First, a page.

The digital skills gap is seemingly still not closing, so where does the responsibility lie?
In today’s business world, digitalisation is commonplace; so is the resulting skills gap. Many organisations are struggling with effective, efficient digital adoption because they expect employees to adapt to these technical changes on their own.
Whether we’re talking about building spreadsheets on Excel, using Slack or leveraging a proprietary tool, employers cannot assume that the understanding of these applications or the development of the necessary skills are soley the responsibility of the employee.
The responsibility falls to the employer to provide adequate training and resources for tools they expect their employees to use; with assessment and accountability built into this training so that employers can quantify results and identify areas for improvement.
However, it is not as simple as offering one-off digital skills training courses or developing an open-ended mandate that all employees must understand and use the tools available to them. Instead, organisations must implement holistic, strategic training processes that cater to all types of employees and their various learning methods, and they must track the success of these programmes.
When done correctly, digital skills training are proven to drive business success, improve productivity, boost innovation and foster greater agility.
Reality of the Issue
The reality, however, is that companies still have a long way to go to fill the skills gap.
Joint research from Fosway Group, Skillsoft and SumTotal has found just 11 percent of organisations have all the digital skills required to succeed; and more than half have none or only some of the necessary skills.
Similarly, Accenture released a report showing that, this year, 78 percent of business leaders expected their organisations to be digital; yet only 49 percent of them said they had a strategy for the management and development of the skills needed for that digital world.
Rather than preparing and training for this evolving digital landscape, companies simply adopt the latest technologies and then struggle as employees fail to use them. It’s not enough to react to training needs.
Employers must be consistent, prepare for what’s to come, and encourage ongoing training. This is a transformation, so it’s important for companies to think about digital skills as a never-ending, evolving progression for the workforce.
How can Business Leaders Adopt New Training Programmes, Aligning with Business Objectives?
Business must begin with an objective assessment by reviewing the status of the organisation’s current digital skills capabilities and its greatest needs.
From there, leaders should then consider the company’s goals and the types of digital skills that will help employees deliver on those initiatives. Furthermore, another consideration is what tools the workforce needs to master to conquer day-to-day responsibilities, thereby driving toward the overall company vision. Aligning all of these different factors will help ensure that the digital skills offered will benefit both the business and the employees.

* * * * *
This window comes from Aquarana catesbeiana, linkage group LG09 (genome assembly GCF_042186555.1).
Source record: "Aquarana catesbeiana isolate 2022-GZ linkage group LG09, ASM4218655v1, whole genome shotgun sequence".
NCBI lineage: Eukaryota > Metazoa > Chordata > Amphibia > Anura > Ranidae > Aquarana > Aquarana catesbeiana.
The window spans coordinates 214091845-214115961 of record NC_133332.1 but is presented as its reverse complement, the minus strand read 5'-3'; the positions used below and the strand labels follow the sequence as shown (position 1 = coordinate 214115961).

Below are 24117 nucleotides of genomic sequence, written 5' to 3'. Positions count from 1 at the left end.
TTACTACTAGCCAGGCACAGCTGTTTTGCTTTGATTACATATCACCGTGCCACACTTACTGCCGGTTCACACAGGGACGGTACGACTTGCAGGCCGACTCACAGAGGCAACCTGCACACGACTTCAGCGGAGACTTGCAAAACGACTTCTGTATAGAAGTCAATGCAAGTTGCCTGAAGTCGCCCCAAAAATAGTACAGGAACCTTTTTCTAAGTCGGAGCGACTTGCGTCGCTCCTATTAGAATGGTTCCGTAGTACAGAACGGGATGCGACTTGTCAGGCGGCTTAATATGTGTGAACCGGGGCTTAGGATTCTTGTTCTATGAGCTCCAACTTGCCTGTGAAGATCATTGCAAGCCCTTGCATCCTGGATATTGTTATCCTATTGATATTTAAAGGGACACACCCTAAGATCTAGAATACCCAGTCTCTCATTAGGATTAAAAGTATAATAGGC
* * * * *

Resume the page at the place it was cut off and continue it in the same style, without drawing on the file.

Once effort has been made to understand the workforce’s digital literacy, organisations must consider the digital health of the business.
In other words, is the company using the most up-to-date resources and are these tools the best options for the organisation? Choosing the right digital technologies to enable employees has a direct impact on productivity and the ability to make advances in an organisation’s respective industries.
After recognising the importance of digital skills, evaluating the company’s current skillset and identifying the needs required to meet overall business objectives, management can begin to make a plan to ensure that existing skills gaps are filled.
As leaders consider what these training programmes look like, here are three keys to success:
ADOPTION VS. USAGE:
Adoption of enterprise digital tools often doesn’t live up to expectations because leadership doesn’t do the work necessary to change the culture surrounding the use of these tools. For example, when work processes are not updated and top-down support for these technologies isn’t apparent, usage of the tools organisations have taken great pains to adopt doesn’t happen. Adoption without usage causes plans to collapse and fall apart. In the strategy, have a clear implementation and assessment process to help ensure that the plan is executed.
SUSTAINABLE VS. IMMEDIATE:
Digital technology doesn’t result in instant change. Developing digital skills helps yield more productive and savvy employees which, in time, improves the overall business. Technology also never stops evolving, so strategies around filling specific digital gaps needs to be assessed periodically. Leaders must keep an eye on trends and upcoming industry predictions to ensure they’re one step ahead of evolving training needs. Some digital skills are, by nature, temporary and will need remediation.
TAKE ON LESS VS. MORE:
There are infinite possibilities with digital technology these days but sometimes less is actually more. Focus on initiatives that can be easily adopted and will create real value for the business. This also loops back to adoption versus usage. If an organisation deploys too many tactics, usage for all becomes challenging.
Organisations that value digital literacy and training will become leaders in their respective industries. They’ll be more productive and attract the best talent, and they’ll ensure that their global teams are in sync.
Deploying digital skills training is no easy feat, but those who acknowledge the current skills gap and get out ahead of today’s technical trends will be leaps and bounds ahead of the competition.
Start today by asking; are we transforming our industry, or is the technology transformation holding us back?